Yesterday evening a coworker got “laid off,” a nice word for “fired.” She came into my office and around my desk to give me a very quick hug and leave me her phone number in case I had any job leads. I stood there stunned, as I had no inkling of what was happening to her until I saw the Human Resources representative helping her load boxes of her personal belongings onto a cart. She was to be “walked off” the premises. I suppose there are more ignominious ways for a person to be “let go” than to take the walk of shame from one’s desk, down the hallway, onto the elevator and out the door of the building where one has worked for several years. There could be a more egregious affront to a person’s dignity, but for the moment, I can’t imagine what it is.
Eleven years ago, I took the walk of shame after I had been “laid off” for a relatively minor infraction that coincided with layoffs that were scheduled to happen due to budget difficulties. I had little doubt that my position was on the chopping block, but by “letting me go” early on a bogus infraction, they got out of paying me severance or any kind of negotiated benefit. It was a weak and cowardly way to handle things, and I was rocked in numb disbelief at what was happening. I had to pack up my stuff–searching for boxes and packing materials–and clean anything personal off my computer.
To make matters worse, I could not speak to anyone about what was happening to me. A work friend dropped by as I was packing and saw what I was doing. “I can’t tell you what is happening,” I told her, “but can you help me find a few more boxes?” Blessedly she didn’t question anything, and helped supply the needed materials. Another work friend stopped by and took in the scene. I told her one line and let her do with it what she would. By the end of the day, I was ready for the walk of shame. Two friends walked me to the elevator–the institution was too small to have someone to walk me out–and ironically, I ended up on the elevator with the person who had decided to fire me. I actually had some presence of mind and said, “Good evening,” to them. They said good evening back and we rode down in awkward silence.
I have spent many years forgiving that person, am still working on forgiveness. But I have not forgotten what happened, nor the feelings associated with it. Later that day I wept bitter, angry tears. I talked to an attorney, and took steps to put the best face on having been part of a “reduction in force” from the institution. I went through the five stages of grief over and over again in the days and months that passed. I don’t think I went through a bargaining phase. After all, how do you bargain with injustice? But I definitely went through anger, denial, and depression, and finally landed at acceptance. “God grant me the serenity to accept the things I cannot change…”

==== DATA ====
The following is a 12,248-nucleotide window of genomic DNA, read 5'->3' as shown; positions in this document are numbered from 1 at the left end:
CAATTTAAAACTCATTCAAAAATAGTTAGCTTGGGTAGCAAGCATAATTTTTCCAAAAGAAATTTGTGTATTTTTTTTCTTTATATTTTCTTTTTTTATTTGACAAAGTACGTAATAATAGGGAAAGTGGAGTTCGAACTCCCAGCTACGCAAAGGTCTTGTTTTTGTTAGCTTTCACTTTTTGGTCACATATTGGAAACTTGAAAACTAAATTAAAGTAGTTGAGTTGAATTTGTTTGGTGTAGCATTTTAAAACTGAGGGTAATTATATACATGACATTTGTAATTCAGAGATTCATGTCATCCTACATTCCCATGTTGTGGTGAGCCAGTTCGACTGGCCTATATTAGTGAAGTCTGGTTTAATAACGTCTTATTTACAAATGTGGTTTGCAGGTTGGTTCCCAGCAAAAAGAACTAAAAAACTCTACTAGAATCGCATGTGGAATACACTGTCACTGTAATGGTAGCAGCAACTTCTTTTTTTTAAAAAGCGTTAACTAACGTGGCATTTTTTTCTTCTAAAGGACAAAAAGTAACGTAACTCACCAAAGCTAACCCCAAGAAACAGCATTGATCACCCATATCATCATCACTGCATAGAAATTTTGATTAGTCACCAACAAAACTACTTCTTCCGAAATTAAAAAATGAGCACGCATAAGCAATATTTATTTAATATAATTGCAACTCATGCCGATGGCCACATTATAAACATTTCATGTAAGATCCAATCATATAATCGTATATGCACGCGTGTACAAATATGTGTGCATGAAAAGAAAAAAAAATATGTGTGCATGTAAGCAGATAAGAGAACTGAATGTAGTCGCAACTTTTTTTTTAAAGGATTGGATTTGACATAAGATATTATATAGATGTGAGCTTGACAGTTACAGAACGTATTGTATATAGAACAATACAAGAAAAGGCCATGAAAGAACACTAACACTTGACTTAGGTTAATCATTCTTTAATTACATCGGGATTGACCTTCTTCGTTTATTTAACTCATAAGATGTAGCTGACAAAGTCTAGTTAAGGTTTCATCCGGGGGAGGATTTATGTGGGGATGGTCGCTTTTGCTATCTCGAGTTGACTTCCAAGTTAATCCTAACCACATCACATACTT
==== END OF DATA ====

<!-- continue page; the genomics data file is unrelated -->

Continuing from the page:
Jesus had his own walk of shame. I will talk about this more as we get closer to the time of the passion and crucifixion, but I do want to mention his long walk. When he was taken into custody by the Roman officials, it seemed that everything was focused on shaming him. From the crown of thorns placed on his head, to the taunts of the torturers, and those participating in the crucifixion itself, everything was about not only battering and bruising his body, but shaming him and bruising his spirit. Jesus’s walk of shame is called the “Via Dolorosa,” or “the painful way.” His walk to the crucifixion site is captured in many biblical stories. The actual route he traveled might be different from what is currently considered the via dolorosa, but it’s not the route I want to focus on, it’s the state of mind one has to be in to experience it.
My coworker was not walking to her death, and perhaps she walked out with her head held high, experiencing no shame whatsoever. I don’t know. I didn’t see her when she actually left and it didn’t occur to me to accompany her to the door and say goodbye. I can’t say if I was fearful of embarrassing her or of being ashamed that she was let go in the manner she was, but either way, I was not as present for her as I could have been.
During these 40 days, we have a lot of time and total permission to be introspective and reflect on the impact that various life experiences have had and are having on our current spiritual and natural lives. I know and have walked the path of shame, and perhaps even a painful path. But I have learned from each painful and difficult step what I needed to learn, including what I am made of and how strong I am, as well as when I need to surrender and let go. It can indeed be a painful way, but it need not be a shameful way, if we can know within ourselves what is true and stand tall in that truth. So much to think about during these 40 days. And so we shall.